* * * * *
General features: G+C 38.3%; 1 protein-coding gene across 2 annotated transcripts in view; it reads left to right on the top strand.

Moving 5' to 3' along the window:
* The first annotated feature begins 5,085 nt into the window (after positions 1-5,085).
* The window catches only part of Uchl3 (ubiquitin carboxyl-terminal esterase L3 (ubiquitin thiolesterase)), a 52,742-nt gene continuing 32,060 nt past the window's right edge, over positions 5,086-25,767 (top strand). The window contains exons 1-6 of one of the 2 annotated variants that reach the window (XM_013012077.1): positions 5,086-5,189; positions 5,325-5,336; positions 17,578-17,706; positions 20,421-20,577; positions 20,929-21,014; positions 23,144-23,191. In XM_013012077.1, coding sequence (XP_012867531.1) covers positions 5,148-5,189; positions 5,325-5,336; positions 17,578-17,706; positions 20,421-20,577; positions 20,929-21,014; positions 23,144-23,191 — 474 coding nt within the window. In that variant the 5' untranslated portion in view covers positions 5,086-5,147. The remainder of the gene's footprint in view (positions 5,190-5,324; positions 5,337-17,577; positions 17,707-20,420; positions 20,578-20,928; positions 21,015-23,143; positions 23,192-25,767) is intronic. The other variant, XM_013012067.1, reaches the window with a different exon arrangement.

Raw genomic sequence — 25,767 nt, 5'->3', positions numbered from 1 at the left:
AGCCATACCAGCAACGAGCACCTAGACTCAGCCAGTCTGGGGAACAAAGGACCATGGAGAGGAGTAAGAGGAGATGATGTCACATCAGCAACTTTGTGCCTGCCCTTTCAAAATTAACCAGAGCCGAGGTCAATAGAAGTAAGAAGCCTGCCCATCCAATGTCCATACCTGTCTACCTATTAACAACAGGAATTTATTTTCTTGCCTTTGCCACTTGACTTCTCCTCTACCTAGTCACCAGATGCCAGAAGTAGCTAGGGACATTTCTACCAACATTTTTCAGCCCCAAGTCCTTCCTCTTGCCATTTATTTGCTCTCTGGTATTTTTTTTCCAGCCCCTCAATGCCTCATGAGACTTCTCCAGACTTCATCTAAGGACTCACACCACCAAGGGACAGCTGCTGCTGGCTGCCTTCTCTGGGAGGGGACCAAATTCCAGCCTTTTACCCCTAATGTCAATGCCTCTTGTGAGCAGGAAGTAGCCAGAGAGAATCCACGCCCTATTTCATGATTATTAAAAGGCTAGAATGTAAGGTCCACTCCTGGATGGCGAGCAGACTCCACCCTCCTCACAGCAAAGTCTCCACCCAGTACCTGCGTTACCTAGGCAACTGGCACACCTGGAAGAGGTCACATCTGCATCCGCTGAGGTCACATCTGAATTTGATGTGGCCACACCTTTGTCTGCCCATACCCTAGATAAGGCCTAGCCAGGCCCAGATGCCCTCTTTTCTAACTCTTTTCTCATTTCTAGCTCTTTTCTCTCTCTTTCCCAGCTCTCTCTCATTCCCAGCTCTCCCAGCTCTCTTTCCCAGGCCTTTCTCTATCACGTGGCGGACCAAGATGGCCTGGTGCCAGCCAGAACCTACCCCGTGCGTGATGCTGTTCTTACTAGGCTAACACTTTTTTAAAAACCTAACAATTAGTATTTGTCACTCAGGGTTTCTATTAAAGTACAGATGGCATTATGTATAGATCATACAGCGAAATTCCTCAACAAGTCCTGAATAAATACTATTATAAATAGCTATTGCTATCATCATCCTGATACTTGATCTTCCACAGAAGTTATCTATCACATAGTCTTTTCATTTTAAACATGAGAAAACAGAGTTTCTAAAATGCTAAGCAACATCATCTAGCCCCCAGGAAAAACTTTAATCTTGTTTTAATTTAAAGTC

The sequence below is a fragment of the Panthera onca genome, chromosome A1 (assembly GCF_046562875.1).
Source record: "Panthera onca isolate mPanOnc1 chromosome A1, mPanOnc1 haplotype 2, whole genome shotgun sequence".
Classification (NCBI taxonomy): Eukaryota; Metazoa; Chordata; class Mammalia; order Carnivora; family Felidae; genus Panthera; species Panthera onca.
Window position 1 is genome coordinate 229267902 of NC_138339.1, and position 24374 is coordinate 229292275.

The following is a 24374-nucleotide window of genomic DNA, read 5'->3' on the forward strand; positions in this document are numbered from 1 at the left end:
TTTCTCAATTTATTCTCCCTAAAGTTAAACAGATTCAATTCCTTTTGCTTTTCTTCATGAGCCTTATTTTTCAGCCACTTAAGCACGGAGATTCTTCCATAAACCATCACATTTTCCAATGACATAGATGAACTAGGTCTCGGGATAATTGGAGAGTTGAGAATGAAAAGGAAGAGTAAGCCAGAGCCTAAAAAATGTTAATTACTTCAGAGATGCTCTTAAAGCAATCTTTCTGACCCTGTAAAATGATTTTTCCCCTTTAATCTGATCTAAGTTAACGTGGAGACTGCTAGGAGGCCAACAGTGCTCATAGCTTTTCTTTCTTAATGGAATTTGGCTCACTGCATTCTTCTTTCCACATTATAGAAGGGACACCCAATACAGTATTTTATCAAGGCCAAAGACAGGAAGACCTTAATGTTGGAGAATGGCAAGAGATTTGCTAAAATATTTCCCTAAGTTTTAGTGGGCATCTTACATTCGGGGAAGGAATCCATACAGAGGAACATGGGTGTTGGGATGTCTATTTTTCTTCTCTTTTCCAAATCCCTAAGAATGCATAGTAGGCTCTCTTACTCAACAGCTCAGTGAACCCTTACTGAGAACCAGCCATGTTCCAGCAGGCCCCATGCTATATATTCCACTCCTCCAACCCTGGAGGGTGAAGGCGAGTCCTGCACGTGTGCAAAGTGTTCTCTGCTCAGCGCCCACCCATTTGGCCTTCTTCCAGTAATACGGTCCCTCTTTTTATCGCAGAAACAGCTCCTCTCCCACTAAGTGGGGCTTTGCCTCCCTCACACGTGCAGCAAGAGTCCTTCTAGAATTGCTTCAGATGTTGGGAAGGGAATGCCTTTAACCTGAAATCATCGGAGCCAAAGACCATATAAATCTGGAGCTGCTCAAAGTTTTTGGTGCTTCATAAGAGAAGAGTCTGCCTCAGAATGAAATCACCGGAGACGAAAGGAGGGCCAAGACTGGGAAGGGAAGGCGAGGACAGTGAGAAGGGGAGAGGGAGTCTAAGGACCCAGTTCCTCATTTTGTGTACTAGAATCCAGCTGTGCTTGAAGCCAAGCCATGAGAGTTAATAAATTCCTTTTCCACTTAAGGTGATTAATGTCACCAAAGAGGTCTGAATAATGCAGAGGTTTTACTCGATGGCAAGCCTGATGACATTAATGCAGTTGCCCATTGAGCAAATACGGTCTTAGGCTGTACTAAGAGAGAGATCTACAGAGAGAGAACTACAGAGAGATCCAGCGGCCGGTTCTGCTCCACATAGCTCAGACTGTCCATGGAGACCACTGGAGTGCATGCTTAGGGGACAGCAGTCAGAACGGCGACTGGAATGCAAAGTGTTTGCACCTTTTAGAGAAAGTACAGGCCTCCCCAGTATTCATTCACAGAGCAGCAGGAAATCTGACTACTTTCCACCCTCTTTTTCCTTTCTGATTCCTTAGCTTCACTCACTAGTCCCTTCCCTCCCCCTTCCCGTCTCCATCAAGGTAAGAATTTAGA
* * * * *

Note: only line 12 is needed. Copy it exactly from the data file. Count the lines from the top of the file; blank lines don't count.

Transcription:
TTTCTCAATTTATTCTCCCTAAAGTTAAACAGATTCAATTCCTTTTGCTTTTCTTCATGAGCCTTATTTTTCAGCCACTTAAGCACGGAGATTCTTCCATAAACCATCACATTTTCCAATGACATAGATGAACTAGGTCTCGGGATAATTGGAGAGTTGAGAATGAAAAGGAAGAGTAAGCCAGAGCCTAAAAAATGTTAATTACTTCAGAGATGCTCTTAAAGCAATCTTTCTGACCCTGTAAAATGATTTTTCCCCTTTAATCTGATCTAAGTTAACGTGGAGACTGCTAGGAGGCCAACAGTGCTCATAGCTTTTCTTTCTTAATGGAATTTGGCTCACTGCATTCTTCTTTCCACATTATAGAAGGGACACCCAATACAGTATTTTATCAAGGCCAAAGACAGGAAGACCTTAATGTTGGAGAATGGCAAGAGATTTGCTAAAATATTTCCCTAAGTTTTAGTGGGCATCTTACATTCGGGGAAGGAATCCATACAGAGGAACATGGGTGTTGGGATGTCTATTTTTCTTCTCTTTTCCAAATCCCTAAGAATGCATAGTAGGCTCTCTTACTCAACAGCTCAGTGAACCCTTACTGAGAACCAGCCATGTTCCAGCAGGCCCCATGCTATATATTCCACTCCTCCAACCCTGGAGGGTGAAGGCGAGTCCTGCACGTGTGCAAAGTGTTCTCTGCTCAGCGCCCACCCATTTGGCCTTCTTCCAGTAATACGGTCCCTCTTTTTATCGCAGAAACAGCTCCTCTCCCACTAAGTGGGGCTTTGCCTCCCTCACACGTGCAGCAAGAGTCCTTCTAGAATTGCTTCAGATGTTGGGAAGGGAATGCCTTTAACCTGAAATCATCGGAGCCAAAGACCATATAAATCTGGAGCTGCTCAAAGTTTTTGGTGCTTCATAAGAGAAGAGTCTGCCTCAGAATGAAATCACCGGAGACGAAAGGAGGGCCAAGACTGGGAAGGGAAGGCGAGGACAGTGAGAAGGGGAGAGGGAGTCTAAGGACCCAGTTCCTCATTTTGTGTACTAGAATCCAGCTGTGCTTGAAGCCAAGCCATGAGAGTTAATAAATTCCTTTTCCACTTAAGGTGATTAATGTCACCAAAGAGGTCTGAATAATGCAGAGGTTTTACTCGATGGCAAGCCTGATGACATTAATGCAGTTGCCCATTGAGCAAATACGGTCTTAGGCTGTACTAAGAGAGAGATCTACAGAGAGAGAACTACAGAGAGATCCAGCGGCCGGTTCTGCTCCACATAGCTCAGACTGTCCATGGAGACCACTGGAGTGCATGCTTAGGGGACAGCAGTCAGAACGGCGACTGGAATGCAAAGTGTTTGCACCTTTTAGAGAAAGTACAGGCCTCCCCAGTATTCATTCACAGAGCAGCAGGAAATCTGACTACTTTCCACCCTCTTTTTCCTTTCTGATTCCTTAGCTTCACTCACTAGTCCCTTCCCTCCCCCTTCCCGTCTCCATCAAGGTAAGAATTTAGA